You could buy a new Niva, in Canada, for a short time during the late 1990s. IIRC, they even came with fuel injection (a GM/Rochester TBI setup, I think) and a rust-through warranty (10 years, perhaps) so long as you got the thing the full spray treatment at Rust Check once a year. In the end, the warranty period was moot because the importer went out of business after only a few years.

        I also saw a few Nivas in Colombia when I was there about five years ago.

        They are indeed unsophisticated vehicles and their simplicity has an attractiveness much like a very very old Jeep.

    • 0 avatar

      Saw several of them rusting away in Quebec about 15 years ago – at the time I wasn’t such an esoteric car nerd at the age of 12, so i had NO IDEA what they were or how rare they were. Later searching i found out they were Russian, which blew my mind. Found a white Niva in a field with some “sporty” vinyl and weeds up to the doors.

      VERY cool cars, in a Laforza fashion.

  • avatar

    Vertical tail lights vs the earlier 2106-derived horizontal ones below the hatch indicate that this is a post-1995 car, the late-90s style steering wheel confirms this.

    Friends of my parents owned a long wheelbase version of one of these, the “2131.” It got them to their year-round dacha (summer home) on unplowed jeep trails during Siberian winters. The drivetrain howl while riding in one of these is incredible, and the 3 shifters poking out between the seats look gnarly (one for the 5spd transmission, 1 for high/low, 1 for center differential lock). I think it put their later 1st gen ML320 to shame offroad.

    The Classic Niva continues to be refined, currently called the “Lada 4×4,” it has fuel injection, and some improvements to suspension geometry and drivetrain (CV joints instead of u joints to cut down on the terrible NVH).

    James May was quite smitten with it!

    • 0 avatar

      Thanks for getting in before i did that they got the model year messed up.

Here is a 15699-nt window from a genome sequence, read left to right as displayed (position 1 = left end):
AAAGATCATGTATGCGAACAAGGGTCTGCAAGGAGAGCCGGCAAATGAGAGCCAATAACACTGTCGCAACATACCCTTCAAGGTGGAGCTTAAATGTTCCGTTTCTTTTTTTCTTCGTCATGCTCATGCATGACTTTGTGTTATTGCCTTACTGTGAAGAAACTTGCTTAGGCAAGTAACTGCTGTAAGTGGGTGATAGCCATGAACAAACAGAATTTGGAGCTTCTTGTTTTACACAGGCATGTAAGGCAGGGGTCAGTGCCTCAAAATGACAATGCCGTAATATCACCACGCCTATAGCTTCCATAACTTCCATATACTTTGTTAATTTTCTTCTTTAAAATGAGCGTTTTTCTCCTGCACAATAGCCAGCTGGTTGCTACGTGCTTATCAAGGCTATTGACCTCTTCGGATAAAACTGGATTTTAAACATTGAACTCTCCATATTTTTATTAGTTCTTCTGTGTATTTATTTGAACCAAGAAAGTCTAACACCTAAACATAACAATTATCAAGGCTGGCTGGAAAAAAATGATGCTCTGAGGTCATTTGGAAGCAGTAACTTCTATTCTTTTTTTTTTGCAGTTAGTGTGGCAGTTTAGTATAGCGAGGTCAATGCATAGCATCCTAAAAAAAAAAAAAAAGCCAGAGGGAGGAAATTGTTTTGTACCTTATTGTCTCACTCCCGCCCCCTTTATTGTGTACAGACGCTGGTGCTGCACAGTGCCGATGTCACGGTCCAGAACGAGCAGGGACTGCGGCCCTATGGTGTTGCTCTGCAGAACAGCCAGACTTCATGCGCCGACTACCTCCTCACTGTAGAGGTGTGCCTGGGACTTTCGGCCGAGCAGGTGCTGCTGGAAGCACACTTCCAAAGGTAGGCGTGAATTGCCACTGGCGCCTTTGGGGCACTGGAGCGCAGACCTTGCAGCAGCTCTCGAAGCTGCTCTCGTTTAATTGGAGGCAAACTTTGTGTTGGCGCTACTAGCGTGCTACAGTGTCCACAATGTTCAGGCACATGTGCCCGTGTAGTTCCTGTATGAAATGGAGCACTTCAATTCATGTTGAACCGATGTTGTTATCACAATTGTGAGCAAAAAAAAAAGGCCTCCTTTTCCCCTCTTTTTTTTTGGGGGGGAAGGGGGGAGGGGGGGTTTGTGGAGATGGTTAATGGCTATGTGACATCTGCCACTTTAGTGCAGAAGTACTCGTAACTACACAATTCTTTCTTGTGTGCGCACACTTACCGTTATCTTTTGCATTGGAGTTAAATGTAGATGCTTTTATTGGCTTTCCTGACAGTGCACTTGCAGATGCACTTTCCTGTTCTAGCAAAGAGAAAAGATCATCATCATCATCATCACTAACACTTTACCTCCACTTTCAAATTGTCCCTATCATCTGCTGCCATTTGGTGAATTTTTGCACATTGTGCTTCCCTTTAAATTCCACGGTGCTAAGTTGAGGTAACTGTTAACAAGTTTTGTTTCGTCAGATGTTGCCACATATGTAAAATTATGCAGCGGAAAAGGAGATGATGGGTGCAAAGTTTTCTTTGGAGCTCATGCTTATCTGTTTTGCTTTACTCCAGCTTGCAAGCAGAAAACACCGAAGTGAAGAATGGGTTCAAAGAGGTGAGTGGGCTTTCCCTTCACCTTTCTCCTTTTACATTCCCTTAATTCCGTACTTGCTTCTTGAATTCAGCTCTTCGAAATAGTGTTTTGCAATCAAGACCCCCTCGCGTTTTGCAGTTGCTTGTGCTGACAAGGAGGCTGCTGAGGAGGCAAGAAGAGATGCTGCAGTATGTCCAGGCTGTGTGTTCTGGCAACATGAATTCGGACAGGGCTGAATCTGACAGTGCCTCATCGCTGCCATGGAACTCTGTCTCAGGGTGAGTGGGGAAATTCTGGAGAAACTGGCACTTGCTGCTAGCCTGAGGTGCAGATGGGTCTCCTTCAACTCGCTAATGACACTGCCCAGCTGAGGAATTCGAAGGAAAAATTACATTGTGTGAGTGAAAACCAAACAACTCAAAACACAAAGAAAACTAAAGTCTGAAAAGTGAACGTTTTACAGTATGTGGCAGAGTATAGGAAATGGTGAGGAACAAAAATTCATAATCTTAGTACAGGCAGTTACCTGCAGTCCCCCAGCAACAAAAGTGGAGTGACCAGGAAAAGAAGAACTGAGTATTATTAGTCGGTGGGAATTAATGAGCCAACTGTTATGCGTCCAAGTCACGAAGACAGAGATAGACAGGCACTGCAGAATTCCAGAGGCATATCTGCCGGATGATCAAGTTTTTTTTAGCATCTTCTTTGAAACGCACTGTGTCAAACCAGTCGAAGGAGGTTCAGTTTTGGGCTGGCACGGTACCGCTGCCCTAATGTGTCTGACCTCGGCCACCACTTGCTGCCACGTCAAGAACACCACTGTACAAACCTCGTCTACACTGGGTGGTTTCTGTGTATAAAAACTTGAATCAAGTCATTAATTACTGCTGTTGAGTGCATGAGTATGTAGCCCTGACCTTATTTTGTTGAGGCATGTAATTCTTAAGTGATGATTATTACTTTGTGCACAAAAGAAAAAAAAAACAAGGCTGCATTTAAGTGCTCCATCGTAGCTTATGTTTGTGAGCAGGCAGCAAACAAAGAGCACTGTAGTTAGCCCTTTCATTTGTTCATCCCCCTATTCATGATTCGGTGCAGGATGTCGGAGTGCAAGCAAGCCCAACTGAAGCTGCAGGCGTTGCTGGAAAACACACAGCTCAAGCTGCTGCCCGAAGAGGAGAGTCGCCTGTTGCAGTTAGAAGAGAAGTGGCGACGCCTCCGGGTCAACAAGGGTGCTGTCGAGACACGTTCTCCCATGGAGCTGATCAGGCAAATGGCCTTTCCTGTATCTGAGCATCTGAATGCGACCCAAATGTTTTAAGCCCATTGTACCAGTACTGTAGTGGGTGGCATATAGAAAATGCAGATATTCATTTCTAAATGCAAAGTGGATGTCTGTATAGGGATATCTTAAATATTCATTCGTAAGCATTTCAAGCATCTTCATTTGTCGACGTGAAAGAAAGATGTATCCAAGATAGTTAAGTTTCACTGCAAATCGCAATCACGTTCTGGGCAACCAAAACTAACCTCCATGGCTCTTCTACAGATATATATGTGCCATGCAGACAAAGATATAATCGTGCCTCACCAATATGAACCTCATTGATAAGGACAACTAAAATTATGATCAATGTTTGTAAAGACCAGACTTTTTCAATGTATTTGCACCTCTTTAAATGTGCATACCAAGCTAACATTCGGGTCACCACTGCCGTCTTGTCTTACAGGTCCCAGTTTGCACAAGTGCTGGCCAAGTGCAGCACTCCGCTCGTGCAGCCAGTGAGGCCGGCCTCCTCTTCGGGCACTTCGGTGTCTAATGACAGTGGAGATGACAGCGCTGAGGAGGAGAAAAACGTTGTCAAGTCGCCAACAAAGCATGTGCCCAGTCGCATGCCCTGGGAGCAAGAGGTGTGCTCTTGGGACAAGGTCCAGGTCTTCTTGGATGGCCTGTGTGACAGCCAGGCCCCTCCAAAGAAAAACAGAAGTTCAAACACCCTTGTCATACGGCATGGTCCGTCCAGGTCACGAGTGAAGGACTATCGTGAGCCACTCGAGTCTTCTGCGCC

Too bad cv joints are still optional, and windshield sprayer (really?, did i translate that right )

      I wondered about that but you joints are easier to repair in the field with just a hammer.

      • 0 avatar

        The u-joints being replaced are on the driveshaft, the front end is independent and has had cv axles from the get-go (maybe?). I wonder if the cv joint on the driveshaft can be rebuilt easily and whether rebalancing is necessary after the fact. I think I’ve recounted my travails with a staked in u-joint on the driveshaft of my old MPV here on TTAC before. Much cursing, BFH application, and a vice resulted in relative success. I rebalanced the driveshaft in the most Russian way possible: lifting the car on jackstands and putting it in gear, adjusting two hoseclamps opposite each other as balancing weights. Worked out great but I was pretty nervous doing it.

        • 0 avatar

          I’m sure the cv could be rebuilt but its got to be much harder than changing ujoints.

          Never heard of having to balance the shaft when replacing u joints, sounds like a PITA.

          I know what you mean. For my truck i carry 10+ huge wooden blocks. They work for cribbing, and tire chocks when needed, and various other uses that come up from time to time. You can never carry too much junk!

          The cv’s work good though u joints tend to side load when at an angle. You can demonstrate this with a socket u joint where it feels like it turn easier at certain parts of the rotation.